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      Location, location, location

      Launching your own business on 57th street isn’t an easy feat. The main question, as anyone knows, is location. Requirements we had for laser hair removal business’ location were simple – lots of commercial buildings around, diverse population, close proximity to subway station with multiple routes. For Manhattan this part was easy. The owner of the business spent quite a few years working (as employee) in various locations – midtown, SoHo, Chelsea, so she knew where to start looking. It only took us two weeks roaming around these areas of Manhattan searching for a suitable place to start coming up with reasonable possibilities. We had found a few spots with almost same rent in Chelsea and Downtown. However, almost at the last moment, a new possibility presented itself.

      The last place she was working at was in a building on 57th street, right across from Carnegie Hall. That business was closed by the owner, so the office was available. Sort of. The landlord who managed that space was notorious for creating problems for tenants so there was little desire to rent something from that person. Few months later it became known around the building that she managed to collect the rent for a few months without making her own payments up the chain and one day just dashed out.

      Rumor had it other spaces were available around in the same building as other tenants of that landlord were looking to move within the building. Turned out the space was available on a different floor in the same building, although the rent was 30% higher. Time for decision – should she rent in a familiar place, but at higher price or new place at a lower price.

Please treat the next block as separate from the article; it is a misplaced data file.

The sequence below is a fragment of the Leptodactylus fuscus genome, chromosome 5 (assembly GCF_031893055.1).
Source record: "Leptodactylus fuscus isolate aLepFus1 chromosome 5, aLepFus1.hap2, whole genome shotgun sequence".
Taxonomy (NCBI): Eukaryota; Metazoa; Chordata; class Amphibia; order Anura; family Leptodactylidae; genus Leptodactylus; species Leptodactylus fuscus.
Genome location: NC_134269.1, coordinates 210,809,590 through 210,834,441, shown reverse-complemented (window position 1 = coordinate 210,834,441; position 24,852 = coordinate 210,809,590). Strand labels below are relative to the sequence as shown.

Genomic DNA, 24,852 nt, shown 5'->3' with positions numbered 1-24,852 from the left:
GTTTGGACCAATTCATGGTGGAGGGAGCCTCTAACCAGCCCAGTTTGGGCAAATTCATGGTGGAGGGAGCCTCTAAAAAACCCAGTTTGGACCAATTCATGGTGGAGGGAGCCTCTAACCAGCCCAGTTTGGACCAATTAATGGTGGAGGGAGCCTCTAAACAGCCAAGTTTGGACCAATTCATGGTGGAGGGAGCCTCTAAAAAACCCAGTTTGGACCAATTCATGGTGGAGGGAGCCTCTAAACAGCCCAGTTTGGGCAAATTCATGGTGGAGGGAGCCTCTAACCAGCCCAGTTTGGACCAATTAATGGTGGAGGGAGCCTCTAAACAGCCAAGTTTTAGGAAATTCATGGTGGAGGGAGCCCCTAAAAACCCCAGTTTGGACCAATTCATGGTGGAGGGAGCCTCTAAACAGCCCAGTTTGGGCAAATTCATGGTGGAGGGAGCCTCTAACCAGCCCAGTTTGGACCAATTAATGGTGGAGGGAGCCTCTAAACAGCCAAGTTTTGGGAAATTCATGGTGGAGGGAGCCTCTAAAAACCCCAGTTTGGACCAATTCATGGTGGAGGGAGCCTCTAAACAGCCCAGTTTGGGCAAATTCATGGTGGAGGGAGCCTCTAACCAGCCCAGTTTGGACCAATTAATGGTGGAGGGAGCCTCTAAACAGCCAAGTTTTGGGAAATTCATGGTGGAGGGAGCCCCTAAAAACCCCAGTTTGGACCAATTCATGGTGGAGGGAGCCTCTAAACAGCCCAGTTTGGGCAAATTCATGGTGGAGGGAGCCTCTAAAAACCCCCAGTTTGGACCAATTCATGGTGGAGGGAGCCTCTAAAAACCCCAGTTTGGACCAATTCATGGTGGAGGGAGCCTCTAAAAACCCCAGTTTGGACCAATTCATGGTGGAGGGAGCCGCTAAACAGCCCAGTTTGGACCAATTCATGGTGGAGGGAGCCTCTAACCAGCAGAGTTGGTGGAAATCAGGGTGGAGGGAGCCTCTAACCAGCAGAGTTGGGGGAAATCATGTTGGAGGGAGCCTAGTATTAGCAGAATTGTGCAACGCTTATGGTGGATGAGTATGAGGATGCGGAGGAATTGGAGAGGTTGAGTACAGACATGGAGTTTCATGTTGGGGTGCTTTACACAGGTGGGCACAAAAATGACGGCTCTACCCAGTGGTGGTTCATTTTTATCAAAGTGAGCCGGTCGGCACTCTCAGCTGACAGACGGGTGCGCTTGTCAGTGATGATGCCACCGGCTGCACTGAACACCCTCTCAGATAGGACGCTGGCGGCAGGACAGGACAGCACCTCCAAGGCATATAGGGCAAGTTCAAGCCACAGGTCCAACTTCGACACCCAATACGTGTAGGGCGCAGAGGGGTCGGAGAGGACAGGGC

Arguments for lower rent spots were pretty obvious – since we were starting a brand new business it didn’t really matter much which place to open at, but a higher expense every month was an issue for a new business. The more expensive location had the benefits of familiarity and there was always a possibility of seeing some familiar client faces should they decide to return. Besides, the previous business owner sort of just got up and left one day, so there was a number of clients in the middle of their treatments left unfinished. There was always a possibility to migrate them to new business even at a discount. A huge argument against the old spot was that there was a huge skin care spa on the same floor. Occupying half the floor with beautiful reception desk and cute girls working there.

      After three days of deliberation we decided on the old place. Despite the higher rent, despite the huge skin care spa across the hall – pretty much despite the reason and common sense. We just decided that with so much competition in midtown Manhattan running away from expensive spa on the same floor didn’t make any sense. We’d rather stick it into their faces that we were going to be there and we will have our piece of the pie. So we settled there, paid our deposit and filed our insurance for that address.